Poem of the Week | November 21, 2022

This week’s Poem of the Week is “Gown” by Thomas Renjilian.

Thomas Renjilian is a fiction writer and poet originally from Scranton, Pennsylvania. A graduate of Vassar College, he received his MFA from Oregon State University and is currently a PhD candidate in Literature & Creative Writing at the University of Southern California. His work appears or is forthcoming in Gulf Coast, Kenyon Review Online, Michigan Quarterly Review, Denver Quarterly, DIAGRAM, and other publications. He serves as an editor for Gold Line Press and Joyland Magazine, and he is the former managing editor of Ricochet Editions. He lives in Los Angeles.




My dad draped his dad in a trash bag,
a makeshift barber’s cape,
when his stubble grew too long.
If the gray shavings fell
down the collar of his flannel,
he wouldn’t be able
to wipe them off — too shaky,
already, from the Parkinson’s,
too uncertain if he was in this world
or a version that came to him — a distortion
of the library where he worked.
A season ago he’d chopped
his last logs for the pile out front,
found his final Cooper’s hawk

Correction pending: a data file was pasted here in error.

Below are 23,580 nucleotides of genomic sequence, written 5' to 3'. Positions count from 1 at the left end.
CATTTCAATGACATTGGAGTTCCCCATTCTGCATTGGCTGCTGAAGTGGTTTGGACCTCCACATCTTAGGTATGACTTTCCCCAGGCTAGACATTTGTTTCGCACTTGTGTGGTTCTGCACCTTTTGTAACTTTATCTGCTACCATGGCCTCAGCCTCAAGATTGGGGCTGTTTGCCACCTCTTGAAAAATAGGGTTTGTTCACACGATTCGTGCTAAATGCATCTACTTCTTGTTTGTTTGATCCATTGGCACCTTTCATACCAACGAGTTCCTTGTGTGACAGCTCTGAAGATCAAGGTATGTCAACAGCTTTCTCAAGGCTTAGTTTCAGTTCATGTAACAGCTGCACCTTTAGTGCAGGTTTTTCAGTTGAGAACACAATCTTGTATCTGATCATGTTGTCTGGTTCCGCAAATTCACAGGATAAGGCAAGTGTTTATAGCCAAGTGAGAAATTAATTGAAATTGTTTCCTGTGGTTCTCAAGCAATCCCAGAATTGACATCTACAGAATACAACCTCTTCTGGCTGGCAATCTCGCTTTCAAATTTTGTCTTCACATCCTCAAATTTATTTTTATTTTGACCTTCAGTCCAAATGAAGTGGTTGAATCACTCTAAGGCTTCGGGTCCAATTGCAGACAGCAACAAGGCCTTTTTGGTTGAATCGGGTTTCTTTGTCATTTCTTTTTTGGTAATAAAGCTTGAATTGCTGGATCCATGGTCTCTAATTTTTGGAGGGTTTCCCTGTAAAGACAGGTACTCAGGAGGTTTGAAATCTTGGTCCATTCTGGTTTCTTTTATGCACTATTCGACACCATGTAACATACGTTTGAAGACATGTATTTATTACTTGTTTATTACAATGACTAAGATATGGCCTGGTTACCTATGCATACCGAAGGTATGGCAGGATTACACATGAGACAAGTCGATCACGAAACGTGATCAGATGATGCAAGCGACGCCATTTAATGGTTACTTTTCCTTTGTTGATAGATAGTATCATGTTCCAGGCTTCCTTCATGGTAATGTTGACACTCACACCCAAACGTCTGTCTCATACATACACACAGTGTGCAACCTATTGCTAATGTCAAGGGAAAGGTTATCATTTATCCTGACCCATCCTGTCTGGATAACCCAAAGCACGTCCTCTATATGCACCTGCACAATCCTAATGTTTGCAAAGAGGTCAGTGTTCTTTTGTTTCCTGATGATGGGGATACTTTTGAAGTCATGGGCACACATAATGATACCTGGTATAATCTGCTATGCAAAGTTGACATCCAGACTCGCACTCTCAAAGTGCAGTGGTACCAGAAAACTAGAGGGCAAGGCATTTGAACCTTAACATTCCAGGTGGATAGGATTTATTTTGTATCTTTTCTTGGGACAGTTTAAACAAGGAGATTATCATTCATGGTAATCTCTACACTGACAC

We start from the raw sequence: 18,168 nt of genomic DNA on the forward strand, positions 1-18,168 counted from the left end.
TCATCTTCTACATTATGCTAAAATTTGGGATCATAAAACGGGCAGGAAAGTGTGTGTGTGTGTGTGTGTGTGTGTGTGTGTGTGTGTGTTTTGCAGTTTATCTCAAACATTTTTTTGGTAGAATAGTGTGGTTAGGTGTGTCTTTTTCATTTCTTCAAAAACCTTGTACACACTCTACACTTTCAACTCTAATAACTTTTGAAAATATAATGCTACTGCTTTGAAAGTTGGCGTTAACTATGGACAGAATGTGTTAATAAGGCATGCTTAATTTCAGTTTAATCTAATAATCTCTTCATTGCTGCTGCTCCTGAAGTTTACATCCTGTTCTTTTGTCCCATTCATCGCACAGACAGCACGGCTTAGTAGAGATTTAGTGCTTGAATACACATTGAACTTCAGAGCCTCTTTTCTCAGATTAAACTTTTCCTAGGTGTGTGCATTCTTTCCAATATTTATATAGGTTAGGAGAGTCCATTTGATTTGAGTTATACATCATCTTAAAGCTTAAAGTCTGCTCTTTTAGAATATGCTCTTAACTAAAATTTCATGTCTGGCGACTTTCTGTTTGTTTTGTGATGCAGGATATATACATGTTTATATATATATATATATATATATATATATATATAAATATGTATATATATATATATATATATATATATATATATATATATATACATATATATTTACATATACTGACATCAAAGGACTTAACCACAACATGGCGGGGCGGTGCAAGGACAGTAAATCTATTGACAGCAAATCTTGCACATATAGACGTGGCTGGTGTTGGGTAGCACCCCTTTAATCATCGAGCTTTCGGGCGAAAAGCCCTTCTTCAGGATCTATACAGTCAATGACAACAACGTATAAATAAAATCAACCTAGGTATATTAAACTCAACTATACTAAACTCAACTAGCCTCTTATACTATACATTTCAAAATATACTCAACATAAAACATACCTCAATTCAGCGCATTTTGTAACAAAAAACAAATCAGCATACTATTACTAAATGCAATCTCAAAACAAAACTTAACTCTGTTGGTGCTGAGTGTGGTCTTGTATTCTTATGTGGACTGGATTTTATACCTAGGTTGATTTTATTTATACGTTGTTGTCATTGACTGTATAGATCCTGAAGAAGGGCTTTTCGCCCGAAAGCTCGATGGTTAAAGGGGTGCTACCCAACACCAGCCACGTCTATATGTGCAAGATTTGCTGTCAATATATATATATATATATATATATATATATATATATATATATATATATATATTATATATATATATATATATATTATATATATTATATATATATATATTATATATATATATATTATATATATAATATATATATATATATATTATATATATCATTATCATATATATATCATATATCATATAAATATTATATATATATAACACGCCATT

fallen dead in the leaves
of the neighbors’ woods,
dug one more hole
in his makeshift graveyard
for found birds, family dogs,
a pet rooster gone mad he’d had to
shoot three times to kill. He carved
the date into a sawed-off ring of pine,
placed it above the buried hawk.
Stay still, dad, my dad said—
Grandpa’s jaw wobbled
like a story, but I heard only
foam clumps drooling
from the Purell dispenser,
its faulty sensor tripped as if
by memory. The razor’s scrape
against skin I only recall
because I echo it each morning
making the memory less
memory more unreal,
like the library he disappeared into,
convinced there were books
to sort about his father and his
father’s father. I was
starting to think that maybe
hallucinations were an afterlife
come too soon. Scatter me,
my dad said as we left that day,
onto a golf course, a nice one,
or keep me in a whiskey bottle,
a nice one — no, actually,
too stuffy. I was the same age
my dad was when he’d wrap me
in a garbage bag I’d pretend
was a gown while he raised
his voice, and I twirled away


Author’s Note

While writing “Gown” I was thinking about what fathers and sons carry of each other in the echoes and imprints that pass through generations—how there’s sadness in the fallibility of memory but also a sort of freedom in the ways we distort and elude each other. The poem is indebted to my grandfather, a poet who wrote about mortality with a clarity and sensitivity I aspire to, and to my father, who taught me a lot about tenderness as I watched him take care of his parents in their old age.